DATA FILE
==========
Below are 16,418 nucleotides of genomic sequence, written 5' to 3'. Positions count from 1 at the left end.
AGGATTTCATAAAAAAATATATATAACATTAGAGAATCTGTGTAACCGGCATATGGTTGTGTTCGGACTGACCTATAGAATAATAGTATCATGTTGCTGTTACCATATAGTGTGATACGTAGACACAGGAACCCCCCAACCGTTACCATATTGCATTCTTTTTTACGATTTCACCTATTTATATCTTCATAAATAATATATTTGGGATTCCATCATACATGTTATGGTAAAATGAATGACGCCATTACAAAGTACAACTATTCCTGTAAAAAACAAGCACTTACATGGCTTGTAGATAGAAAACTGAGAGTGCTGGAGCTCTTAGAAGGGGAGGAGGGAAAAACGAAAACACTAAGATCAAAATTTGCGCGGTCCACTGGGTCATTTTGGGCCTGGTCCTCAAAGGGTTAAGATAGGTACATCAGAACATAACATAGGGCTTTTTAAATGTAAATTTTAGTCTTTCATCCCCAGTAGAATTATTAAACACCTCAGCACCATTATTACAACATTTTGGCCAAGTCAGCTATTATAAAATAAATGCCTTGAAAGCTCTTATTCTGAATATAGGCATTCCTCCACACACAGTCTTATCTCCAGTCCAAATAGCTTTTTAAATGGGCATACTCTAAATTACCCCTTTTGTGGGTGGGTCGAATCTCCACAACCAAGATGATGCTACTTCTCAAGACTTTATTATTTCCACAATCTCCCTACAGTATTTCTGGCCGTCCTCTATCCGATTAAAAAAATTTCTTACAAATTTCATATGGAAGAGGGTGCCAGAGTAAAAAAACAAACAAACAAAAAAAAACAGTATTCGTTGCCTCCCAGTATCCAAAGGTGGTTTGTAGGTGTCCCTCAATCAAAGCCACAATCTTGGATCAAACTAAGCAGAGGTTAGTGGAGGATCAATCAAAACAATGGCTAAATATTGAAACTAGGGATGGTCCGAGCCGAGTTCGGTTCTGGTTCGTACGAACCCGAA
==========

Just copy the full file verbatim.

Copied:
Below are 16,418 nucleotides of genomic sequence, written 5' to 3'. Positions count from 1 at the left end.
AGGATTTCATAAAAAAATATATATAACATTAGAGAATCTGTGTAACCGGCATATGGTTGTGTTCGGACTGACCTATAGAATAATAGTATCATGTTGCTGTTACCATATAGTGTGATACGTAGACACAGGAACCCCCCAACCGTTACCATATTGCATTCTTTTTTACGATTTCACCTATTTATATCTTCATAAATAATATATTTGGGATTCCATCATACATGTTATGGTAAAATGAATGACGCCATTACAAAGTACAACTATTCCTGTAAAAAACAAGCACTTACATGGCTTGTAGATAGAAAACTGAGAGTGCTGGAGCTCTTAGAAGGGGAGGAGGGAAAAACGAAAACACTAAGATCAAAATTTGCGCGGTCCACTGGGTCATTTTGGGCCTGGTCCTCAAAGGGTTAAGATAGGTACATCAGAACATAACATAGGGCTTTTTAAATGTAAATTTTAGTCTTTCATCCCCAGTAGAATTATTAAACACCTCAGCACCATTATTACAACATTTTGGCCAAGTCAGCTATTATAAAATAAATGCCTTGAAAGCTCTTATTCTGAATATAGGCATTCCTCCACACACAGTCTTATCTCCAGTCCAAATAGCTTTTTAAATGGGCATACTCTAAATTACCCCTTTTGTGGGTGGGTCGAATCTCCACAACCAAGATGATGCTACTTCTCAAGACTTTATTATTTCCACAATCTCCCTACAGTATTTCTGGCCGTCCTCTATCCGATTAAAAAAATTTCTTACAAATTTCATATGGAAGAGGGTGCCAGAGTAAAAAAACAAACAAACAAAAAAAAACAGTATTCGTTGCCTCCCAGTATCCAAAGGTGGTTTGTAGGTGTCCCTCAATCAAAGCCACAATCTTGGATCAAACTAAGCAGAGGTTAGTGGAGGATCAATCAAAACAATGGCTAAATATTGAAACTAGGGATGGTCCGAGCCGAGTTCGGTTCTGGTTCGTACGAACCCGAA